However, reports suggest that Showtime may have over-committed to its ambitious, top-dollar TV version of the Halo video game franchise (which recently began shooting) and no longer have the financial bandwidth to commit to Kingkiller at the same time. Releasing the rights voluntarily, especially after the significant amount they paid for them at auction in 2017, suggests that the network may have been at fault in the issue. Lionsgate are now shopping the rights around, but are finding the market glutted with high-budget fantasy projects, with no room at the inns of Netflix, Amazon or HBO.

Lionsgate now seem to be targeting Apple TV, which is still on the lookout for high-profile projects to bolster its launch lineup (which includes a TV adaptation of Isaac Asimov's Foundation saga and a new project from Battlestar Galactica and Outlander showrunner Ronald D. Moore). Apple have not committed to the project so far.

The Kingkiller Chronicle TV series is set some decades before the books and explores the lives of two characters, widely believed to be Kvothe's parents, on the world of Temerant. Lin-Manuel Miranda (Hamilton, His Dark Materials) is set to executive produce, create music and possibly act, whilst John Rogers (Leverage, The Librarians, The Player) is writing and showrunning.

The original plan was for the TV series to launch alongside a big-budget, direct movie adaptation of the first novel in the series, The Name of the Wind. However, progress on getting the movie made stalled earlier this year after would-be director Sam Raimi passed on the project.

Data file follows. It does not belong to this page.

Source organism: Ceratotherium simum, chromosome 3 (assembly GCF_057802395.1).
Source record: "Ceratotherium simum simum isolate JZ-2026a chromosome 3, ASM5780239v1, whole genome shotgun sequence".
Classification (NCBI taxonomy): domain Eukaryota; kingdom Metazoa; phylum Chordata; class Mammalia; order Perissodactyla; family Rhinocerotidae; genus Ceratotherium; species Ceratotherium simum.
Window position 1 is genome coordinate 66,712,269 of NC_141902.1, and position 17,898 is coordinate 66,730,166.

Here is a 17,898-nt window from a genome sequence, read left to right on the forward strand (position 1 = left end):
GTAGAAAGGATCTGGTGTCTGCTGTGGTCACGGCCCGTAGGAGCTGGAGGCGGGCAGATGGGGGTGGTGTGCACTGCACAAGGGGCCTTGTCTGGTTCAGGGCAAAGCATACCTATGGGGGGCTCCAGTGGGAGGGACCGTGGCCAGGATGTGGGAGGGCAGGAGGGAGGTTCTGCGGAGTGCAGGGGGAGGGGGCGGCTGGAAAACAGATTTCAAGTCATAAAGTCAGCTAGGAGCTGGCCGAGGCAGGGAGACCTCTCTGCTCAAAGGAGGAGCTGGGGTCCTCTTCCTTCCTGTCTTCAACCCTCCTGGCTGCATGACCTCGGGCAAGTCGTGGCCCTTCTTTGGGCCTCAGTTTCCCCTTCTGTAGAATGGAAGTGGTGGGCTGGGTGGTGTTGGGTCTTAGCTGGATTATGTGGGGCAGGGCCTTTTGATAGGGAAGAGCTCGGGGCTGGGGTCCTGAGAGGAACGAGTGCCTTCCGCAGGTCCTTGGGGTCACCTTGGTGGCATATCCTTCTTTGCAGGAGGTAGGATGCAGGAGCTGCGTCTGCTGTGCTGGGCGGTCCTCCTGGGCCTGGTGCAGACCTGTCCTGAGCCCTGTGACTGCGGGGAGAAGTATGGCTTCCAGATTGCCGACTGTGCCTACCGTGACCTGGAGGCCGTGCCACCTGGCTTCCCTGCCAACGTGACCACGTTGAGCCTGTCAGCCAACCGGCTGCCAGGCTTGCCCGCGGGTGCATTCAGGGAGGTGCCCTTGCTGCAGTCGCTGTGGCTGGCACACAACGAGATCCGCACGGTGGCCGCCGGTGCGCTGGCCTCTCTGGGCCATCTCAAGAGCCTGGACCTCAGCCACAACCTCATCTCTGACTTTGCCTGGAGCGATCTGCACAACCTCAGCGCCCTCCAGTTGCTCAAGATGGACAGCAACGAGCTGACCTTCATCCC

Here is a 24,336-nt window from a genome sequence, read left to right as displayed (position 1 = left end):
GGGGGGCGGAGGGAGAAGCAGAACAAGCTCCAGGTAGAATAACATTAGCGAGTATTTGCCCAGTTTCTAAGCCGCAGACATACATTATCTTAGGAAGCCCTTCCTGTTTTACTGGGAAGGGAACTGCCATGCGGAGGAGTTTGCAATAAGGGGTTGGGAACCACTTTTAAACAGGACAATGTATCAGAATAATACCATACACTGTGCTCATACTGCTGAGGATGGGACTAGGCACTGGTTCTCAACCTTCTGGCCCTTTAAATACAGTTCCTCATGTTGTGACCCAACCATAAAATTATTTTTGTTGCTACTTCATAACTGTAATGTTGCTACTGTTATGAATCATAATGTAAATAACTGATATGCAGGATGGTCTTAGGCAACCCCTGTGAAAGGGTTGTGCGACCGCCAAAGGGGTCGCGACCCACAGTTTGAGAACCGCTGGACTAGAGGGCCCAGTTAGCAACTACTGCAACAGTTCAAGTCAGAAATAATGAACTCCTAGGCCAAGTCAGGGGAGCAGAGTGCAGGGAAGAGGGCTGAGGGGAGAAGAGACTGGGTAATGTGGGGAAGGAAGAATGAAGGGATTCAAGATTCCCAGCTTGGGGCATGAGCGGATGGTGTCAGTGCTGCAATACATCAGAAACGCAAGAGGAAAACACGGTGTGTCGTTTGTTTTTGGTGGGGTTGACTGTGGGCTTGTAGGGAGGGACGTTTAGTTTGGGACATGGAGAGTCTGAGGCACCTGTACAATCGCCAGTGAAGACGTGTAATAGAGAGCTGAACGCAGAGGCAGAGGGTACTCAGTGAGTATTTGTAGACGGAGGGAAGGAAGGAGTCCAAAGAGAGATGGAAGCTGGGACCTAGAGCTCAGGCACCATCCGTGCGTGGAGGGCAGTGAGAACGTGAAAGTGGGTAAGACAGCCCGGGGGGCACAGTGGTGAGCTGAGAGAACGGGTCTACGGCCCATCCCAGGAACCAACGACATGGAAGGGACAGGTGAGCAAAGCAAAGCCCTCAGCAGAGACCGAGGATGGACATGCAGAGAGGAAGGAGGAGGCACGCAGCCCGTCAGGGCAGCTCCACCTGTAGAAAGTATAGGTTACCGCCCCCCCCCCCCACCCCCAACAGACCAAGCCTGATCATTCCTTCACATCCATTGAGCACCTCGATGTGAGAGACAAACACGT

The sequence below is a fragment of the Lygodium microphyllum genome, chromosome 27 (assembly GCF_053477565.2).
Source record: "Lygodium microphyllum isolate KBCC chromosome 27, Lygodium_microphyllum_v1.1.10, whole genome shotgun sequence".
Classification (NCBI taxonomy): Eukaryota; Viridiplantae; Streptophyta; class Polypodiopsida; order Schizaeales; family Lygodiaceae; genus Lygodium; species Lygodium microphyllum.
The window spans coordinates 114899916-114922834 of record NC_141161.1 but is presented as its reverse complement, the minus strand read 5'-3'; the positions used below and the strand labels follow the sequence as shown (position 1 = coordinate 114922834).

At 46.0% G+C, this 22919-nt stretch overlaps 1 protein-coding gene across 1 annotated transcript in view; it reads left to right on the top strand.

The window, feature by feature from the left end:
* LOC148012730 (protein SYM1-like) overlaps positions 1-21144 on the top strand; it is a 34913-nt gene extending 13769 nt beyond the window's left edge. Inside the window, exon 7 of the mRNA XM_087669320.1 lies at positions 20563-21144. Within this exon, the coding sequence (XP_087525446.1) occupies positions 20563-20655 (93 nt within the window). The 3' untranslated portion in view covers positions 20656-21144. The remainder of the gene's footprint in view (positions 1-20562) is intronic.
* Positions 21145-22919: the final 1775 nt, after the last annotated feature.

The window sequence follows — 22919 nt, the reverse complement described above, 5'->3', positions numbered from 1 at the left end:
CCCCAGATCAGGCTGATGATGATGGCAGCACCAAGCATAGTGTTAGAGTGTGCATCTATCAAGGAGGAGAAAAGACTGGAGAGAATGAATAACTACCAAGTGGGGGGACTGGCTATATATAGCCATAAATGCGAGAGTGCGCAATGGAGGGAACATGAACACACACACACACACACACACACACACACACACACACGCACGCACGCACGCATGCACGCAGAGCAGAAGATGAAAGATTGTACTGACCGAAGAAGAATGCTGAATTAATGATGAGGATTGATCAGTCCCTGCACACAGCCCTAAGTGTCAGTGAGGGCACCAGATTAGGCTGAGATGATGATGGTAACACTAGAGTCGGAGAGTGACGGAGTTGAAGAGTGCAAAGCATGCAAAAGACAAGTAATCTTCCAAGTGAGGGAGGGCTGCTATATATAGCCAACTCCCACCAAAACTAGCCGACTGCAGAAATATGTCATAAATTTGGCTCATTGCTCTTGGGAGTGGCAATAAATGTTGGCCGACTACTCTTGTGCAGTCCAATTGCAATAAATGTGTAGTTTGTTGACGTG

Some fans have speculated that studios may be sceptical of the project given that the source material remains incomplete, with the third book remaining incomplete after at least nine years of work. However, the prequel series is not dependent on source material and seems to be a work of passion for the in-demand Miranda, increasing the likelihood it will find a new home elsewhere.

Thursday, 12 September 2019

HBO to order second GAME OF THRONES pilot about the Dance of Dragons

According to an exclusive story from Entertainment Weekly, HBO are close to ordering a second Game of Thrones spin-off pilot. This second pilot would be based on the Dance of Dragons, the devastating civil war that almost wiped out the Targaryens and did kill most of their dragons about 170 years before the events of the main series.


Ryan Condal, who was recently developing Amazon's Conan the Barbarian TV series before they passed on it, is developing the pilot. According to some rumours, he may have taken over development of this project from Bryan Cogman, who was working on a Game of Thrones project before being poached by Amazon to work on their Lord of the Rings: The Second Age series. This remains unconfirmed.